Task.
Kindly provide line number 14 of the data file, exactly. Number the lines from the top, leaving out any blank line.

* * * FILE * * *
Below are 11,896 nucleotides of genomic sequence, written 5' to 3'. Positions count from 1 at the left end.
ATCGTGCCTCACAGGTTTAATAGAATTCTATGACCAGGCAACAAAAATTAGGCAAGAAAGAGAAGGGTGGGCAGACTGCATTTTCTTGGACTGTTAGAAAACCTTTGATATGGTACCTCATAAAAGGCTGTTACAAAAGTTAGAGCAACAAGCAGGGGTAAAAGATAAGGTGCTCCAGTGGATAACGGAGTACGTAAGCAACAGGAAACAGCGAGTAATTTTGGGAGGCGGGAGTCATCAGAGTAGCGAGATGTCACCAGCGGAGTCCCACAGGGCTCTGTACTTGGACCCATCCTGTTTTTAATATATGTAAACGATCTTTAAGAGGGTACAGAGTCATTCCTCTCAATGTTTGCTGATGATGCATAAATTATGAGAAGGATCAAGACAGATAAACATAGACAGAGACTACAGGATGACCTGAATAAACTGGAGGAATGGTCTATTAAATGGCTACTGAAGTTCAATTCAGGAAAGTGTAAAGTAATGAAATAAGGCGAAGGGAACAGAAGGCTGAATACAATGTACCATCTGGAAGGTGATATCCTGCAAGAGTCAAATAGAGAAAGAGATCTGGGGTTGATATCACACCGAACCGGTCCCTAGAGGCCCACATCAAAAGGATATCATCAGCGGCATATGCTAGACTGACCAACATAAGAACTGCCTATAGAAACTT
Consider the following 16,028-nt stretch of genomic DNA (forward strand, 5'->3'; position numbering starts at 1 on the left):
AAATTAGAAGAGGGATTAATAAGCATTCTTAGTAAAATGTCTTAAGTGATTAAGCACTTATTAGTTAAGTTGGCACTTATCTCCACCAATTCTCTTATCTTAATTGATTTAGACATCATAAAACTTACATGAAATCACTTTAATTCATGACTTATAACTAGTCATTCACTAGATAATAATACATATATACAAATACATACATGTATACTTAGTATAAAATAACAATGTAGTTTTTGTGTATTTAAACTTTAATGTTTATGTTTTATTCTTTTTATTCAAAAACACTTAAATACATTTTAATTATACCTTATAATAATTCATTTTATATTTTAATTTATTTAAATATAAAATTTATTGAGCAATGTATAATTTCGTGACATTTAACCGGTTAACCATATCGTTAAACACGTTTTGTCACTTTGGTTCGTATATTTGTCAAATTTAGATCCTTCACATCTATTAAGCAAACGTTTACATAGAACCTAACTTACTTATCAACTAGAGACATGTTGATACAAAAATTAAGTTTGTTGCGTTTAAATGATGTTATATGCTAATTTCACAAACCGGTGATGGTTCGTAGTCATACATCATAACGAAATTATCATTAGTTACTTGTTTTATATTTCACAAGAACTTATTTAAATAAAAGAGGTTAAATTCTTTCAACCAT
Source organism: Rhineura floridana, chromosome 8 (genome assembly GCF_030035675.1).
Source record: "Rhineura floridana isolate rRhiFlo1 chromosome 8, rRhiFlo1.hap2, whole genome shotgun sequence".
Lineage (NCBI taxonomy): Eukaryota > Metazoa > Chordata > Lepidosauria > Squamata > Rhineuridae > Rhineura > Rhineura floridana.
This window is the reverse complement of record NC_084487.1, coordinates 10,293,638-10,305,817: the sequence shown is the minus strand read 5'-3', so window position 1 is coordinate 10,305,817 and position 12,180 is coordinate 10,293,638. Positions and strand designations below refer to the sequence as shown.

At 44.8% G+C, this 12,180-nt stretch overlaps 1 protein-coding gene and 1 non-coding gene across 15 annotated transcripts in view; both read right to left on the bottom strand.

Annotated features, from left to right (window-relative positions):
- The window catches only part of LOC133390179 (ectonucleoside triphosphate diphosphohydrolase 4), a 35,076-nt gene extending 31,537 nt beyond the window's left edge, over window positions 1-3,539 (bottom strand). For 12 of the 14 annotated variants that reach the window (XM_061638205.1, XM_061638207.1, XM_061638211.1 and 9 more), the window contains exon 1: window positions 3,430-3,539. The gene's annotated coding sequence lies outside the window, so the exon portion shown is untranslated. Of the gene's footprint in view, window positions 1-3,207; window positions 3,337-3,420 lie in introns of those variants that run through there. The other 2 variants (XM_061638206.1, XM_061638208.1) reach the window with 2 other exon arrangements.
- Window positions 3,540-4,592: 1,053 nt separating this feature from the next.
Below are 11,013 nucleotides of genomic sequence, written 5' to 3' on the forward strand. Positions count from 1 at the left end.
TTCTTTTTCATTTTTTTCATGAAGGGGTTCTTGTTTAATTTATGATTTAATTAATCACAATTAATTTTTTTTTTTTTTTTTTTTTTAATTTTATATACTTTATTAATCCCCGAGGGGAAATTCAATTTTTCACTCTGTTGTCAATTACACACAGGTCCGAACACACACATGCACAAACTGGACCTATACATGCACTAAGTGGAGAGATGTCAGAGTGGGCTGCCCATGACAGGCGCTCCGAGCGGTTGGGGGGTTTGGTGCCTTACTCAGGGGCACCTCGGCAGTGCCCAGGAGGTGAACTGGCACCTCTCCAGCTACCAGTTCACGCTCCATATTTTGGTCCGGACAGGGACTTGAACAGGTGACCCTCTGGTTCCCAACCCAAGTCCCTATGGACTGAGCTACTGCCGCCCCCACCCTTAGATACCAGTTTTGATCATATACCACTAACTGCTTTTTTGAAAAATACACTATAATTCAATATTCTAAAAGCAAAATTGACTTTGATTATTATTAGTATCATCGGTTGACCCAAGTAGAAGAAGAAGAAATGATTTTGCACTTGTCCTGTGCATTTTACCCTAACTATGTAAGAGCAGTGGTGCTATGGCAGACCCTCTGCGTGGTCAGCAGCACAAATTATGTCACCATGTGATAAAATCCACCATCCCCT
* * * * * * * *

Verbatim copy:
TTCTTTTTCATTTTTTTCATGAAGGGGTTCTTGTTTAATTTATGATTTAATTAATCACAATTAATTTTTTTTTTTTTTTTTTTTTTAATTTTATATACTTTATTAATCCCCGAGGGGAAATTCAATTTTTCACTCTGTTGTCAATTACACACAGGTCCGAACACACACATGCACAAACTGGACCTATACATGCACTAAGTGGAGAGATGTCAGAGTGGGCTGCCCATGACAGGCGCTCCGAGCGGTTGGGGGGTTTGGTGCCTTACTCAGGGGCACCTCGGCAGTGCCCAGGAGGTGAACTGGCACCTCTCCAGCTACCAGTTCACGCTCCATATTTTGGTCCGGACAGGGACTTGAACAGGTGACCCTCTGGTTCCCAACCCAAGTCCCTATGGACTGAGCTACTGCCGCCCCCACCCTTAGATACCAGTTTTGATCATATACCACTAACTGCTTTTTTGAAAAATACACTATAATTCAATATTCTAAAAGCAAAATTGACTTTGATTATTATTAGTATCATCGGTTGACCCAAGTAGAAGAAGAAGAAATGATTTTGCACTTGTCCTGTGCATTTTACCCTAACTATGTAAGAGCAGTGGTGCTATGGCAGACCCTCTGCGTGGTCAGCAGCACAAATTATGTCACCATGTGATAAAATCCACCATCCCCT